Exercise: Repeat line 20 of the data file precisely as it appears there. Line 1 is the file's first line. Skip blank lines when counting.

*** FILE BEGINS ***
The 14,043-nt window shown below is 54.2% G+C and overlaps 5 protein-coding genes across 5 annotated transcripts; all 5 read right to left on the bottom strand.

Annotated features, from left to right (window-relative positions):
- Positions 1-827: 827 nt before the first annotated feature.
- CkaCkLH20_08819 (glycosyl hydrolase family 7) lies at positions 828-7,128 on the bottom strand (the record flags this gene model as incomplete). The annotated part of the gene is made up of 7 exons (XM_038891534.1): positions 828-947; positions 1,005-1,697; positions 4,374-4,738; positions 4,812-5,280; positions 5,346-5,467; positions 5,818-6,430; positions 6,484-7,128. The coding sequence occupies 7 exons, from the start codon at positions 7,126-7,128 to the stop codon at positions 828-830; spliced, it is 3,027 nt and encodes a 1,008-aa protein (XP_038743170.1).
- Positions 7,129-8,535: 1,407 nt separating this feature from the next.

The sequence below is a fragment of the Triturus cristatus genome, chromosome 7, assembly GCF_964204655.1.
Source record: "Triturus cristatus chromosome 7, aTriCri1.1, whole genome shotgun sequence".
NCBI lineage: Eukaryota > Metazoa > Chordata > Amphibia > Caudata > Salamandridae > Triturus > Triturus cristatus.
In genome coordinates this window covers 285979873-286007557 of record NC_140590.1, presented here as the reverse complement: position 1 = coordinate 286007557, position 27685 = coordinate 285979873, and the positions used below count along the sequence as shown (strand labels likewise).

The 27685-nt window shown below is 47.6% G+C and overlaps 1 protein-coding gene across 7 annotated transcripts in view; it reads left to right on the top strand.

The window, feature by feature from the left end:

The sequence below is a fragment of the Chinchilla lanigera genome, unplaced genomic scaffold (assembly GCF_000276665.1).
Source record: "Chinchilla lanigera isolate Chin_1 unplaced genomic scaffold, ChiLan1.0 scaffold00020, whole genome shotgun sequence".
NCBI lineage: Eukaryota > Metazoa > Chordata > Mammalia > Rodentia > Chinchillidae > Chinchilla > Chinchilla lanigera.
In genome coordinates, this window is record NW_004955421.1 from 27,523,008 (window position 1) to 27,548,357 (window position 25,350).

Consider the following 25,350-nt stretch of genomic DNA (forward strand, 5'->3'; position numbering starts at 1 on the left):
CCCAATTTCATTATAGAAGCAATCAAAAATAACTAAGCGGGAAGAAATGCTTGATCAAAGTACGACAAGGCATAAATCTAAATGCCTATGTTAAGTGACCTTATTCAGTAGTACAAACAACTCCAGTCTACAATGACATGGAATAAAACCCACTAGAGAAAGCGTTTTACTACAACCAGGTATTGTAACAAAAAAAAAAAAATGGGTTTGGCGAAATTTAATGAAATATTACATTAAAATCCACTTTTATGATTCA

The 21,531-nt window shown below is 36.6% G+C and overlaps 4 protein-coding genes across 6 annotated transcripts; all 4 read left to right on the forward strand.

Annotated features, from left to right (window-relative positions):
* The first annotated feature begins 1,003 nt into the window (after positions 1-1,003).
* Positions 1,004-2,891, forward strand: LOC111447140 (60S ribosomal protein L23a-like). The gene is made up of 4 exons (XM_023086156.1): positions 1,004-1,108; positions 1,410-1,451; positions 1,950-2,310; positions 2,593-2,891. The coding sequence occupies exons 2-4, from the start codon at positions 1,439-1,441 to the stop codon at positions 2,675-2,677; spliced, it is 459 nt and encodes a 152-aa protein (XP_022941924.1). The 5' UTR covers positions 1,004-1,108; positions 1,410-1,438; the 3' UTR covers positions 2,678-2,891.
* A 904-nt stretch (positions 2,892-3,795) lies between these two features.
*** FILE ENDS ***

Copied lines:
* The first annotated feature begins 1,003 nt into the window (after positions 1-1,003).